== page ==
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Friday, November 4, 2011

Ray Rice’s Barbershop

          E:60 pushes for access to celebrity athletes off the field and away from the spotlight.   Sometimes the personal door is jammed tight.   Other times it creaks slightly ajar.  And then, on occasion, it swings open to unfiltered light and sound.
          Such was the case with Baltimore Ravens running back Ray Rice in “Like Mother Like Son”.   Producer Frank Saraceno asked Rice if he could shoot him at his barbershop, in his hometown of New Rochelle, N.Y., because Rice had worked at a barbershop as a kid.  Rice agreed, and invited Saraceno and reporter Rachel Nichols to join him, on his bye week.
          They met at “Flavaz” just before noon and Saraceno sized up the layout.  The shop was large enough, he determined.
          “The only real concern were the mirrors which of course are everywhere in a barber shop,” said Saraceno.  “I told my two-man crew to shoot like they weren’t there so they wouldn’t be concerned about being seen in the shots.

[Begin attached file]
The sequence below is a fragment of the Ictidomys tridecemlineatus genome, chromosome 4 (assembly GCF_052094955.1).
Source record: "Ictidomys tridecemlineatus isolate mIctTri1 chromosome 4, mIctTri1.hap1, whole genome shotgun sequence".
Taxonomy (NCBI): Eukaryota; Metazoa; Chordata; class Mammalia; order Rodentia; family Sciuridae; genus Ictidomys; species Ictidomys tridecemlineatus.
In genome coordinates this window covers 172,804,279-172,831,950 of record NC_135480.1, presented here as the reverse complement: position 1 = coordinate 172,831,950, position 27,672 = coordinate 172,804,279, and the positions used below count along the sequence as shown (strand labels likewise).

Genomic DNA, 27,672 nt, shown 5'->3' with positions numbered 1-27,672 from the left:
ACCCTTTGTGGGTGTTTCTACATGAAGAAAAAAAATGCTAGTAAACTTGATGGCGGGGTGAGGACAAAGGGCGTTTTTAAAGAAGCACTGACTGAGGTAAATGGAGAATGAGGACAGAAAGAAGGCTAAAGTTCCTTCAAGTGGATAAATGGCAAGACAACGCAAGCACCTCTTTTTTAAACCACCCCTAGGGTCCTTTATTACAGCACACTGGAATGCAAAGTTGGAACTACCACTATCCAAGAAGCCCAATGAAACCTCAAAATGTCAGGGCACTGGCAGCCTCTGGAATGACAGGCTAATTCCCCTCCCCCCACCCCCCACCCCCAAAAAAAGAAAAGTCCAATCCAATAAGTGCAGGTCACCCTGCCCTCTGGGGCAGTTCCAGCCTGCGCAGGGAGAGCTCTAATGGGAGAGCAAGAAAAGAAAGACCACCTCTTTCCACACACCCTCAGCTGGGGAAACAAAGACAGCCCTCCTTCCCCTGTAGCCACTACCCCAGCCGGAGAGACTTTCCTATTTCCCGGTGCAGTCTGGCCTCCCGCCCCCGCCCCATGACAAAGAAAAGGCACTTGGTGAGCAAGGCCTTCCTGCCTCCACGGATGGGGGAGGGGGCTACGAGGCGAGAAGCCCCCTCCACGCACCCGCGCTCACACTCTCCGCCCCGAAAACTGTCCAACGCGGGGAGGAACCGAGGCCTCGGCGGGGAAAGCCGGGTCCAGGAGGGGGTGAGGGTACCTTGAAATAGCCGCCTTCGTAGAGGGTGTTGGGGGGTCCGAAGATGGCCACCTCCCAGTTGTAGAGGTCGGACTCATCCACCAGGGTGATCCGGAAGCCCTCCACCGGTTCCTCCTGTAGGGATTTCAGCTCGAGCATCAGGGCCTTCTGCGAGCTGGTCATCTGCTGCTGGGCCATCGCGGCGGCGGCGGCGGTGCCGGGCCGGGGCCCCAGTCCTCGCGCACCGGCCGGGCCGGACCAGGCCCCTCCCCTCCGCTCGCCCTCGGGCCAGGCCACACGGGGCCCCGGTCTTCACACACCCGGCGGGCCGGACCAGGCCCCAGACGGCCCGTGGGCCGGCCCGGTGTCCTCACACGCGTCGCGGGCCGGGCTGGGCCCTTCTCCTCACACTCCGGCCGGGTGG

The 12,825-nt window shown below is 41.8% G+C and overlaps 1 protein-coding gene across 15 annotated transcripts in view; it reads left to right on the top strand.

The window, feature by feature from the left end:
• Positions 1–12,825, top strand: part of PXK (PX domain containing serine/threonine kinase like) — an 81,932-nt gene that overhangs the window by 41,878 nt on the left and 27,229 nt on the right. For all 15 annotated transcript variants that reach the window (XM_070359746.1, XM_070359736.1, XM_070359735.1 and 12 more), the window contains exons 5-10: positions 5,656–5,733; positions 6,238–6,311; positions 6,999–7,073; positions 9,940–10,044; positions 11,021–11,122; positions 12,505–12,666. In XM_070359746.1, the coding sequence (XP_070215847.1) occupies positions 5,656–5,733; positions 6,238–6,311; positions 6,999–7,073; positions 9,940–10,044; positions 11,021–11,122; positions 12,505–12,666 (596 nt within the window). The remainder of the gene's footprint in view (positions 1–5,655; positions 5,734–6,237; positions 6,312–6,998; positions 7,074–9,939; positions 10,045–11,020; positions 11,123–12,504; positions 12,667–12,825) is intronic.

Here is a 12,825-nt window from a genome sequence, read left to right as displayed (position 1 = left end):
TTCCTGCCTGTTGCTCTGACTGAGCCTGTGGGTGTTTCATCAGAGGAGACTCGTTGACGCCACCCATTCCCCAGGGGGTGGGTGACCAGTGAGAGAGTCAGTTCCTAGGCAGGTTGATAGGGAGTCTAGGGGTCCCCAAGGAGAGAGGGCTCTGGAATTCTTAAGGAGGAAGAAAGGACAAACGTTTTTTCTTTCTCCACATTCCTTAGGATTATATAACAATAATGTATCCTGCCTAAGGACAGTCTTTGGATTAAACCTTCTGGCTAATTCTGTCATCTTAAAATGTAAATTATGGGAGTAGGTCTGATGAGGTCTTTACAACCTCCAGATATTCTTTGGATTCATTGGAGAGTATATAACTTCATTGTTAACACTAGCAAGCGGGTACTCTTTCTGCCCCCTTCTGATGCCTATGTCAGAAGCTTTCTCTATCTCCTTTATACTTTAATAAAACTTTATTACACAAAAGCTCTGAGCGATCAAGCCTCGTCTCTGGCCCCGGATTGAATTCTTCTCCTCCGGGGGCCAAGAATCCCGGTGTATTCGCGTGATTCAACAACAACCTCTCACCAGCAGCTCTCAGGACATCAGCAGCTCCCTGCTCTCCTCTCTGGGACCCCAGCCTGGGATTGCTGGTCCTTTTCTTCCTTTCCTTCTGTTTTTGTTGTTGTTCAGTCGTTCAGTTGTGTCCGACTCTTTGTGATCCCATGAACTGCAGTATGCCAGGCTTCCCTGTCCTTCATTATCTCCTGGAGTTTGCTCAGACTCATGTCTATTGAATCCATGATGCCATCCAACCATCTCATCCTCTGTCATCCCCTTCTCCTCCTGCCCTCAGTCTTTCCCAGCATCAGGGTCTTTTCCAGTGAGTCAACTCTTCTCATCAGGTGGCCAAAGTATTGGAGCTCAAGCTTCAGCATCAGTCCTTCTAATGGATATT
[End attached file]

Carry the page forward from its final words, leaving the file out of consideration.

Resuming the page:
Regulars - tipped to Rice’s visit - crowded the shop.  This put to rest another concern - that the scene would lack energy and atmosphere.
          To encourage relaxed banter, Saraceno urged Rice and the others to forget that a camera crew was in their midst.
          “It took a few tries but once they finally got going, the conversation started to become very natural and free flowing,” Saraceno said.  “By the time Rachel stepped in to ask Ray questions the room was primed.”
          The scene yielded one particular gem - Rice’s anecdote about his first encounter in pads with Ravens linebacker Ray Lewis.
          Nonetheless, in the first cut, Saraceno downplayed the barbershop.  The first cut began at the public housing project where Rice grew up.
          But after a staff screening, coordinating producer Michael Baltierra urged that the barber shop lead the piece, to highlight Rice’s outgoing personality and his close relationship with Lewis - who spoke of it in a separate interview.
          “In retrospect it was a brilliant decision which helped give the piece a great kick-start and pacing,” Saraceno said.

Posted by Steve Marantz on  November 4, 2011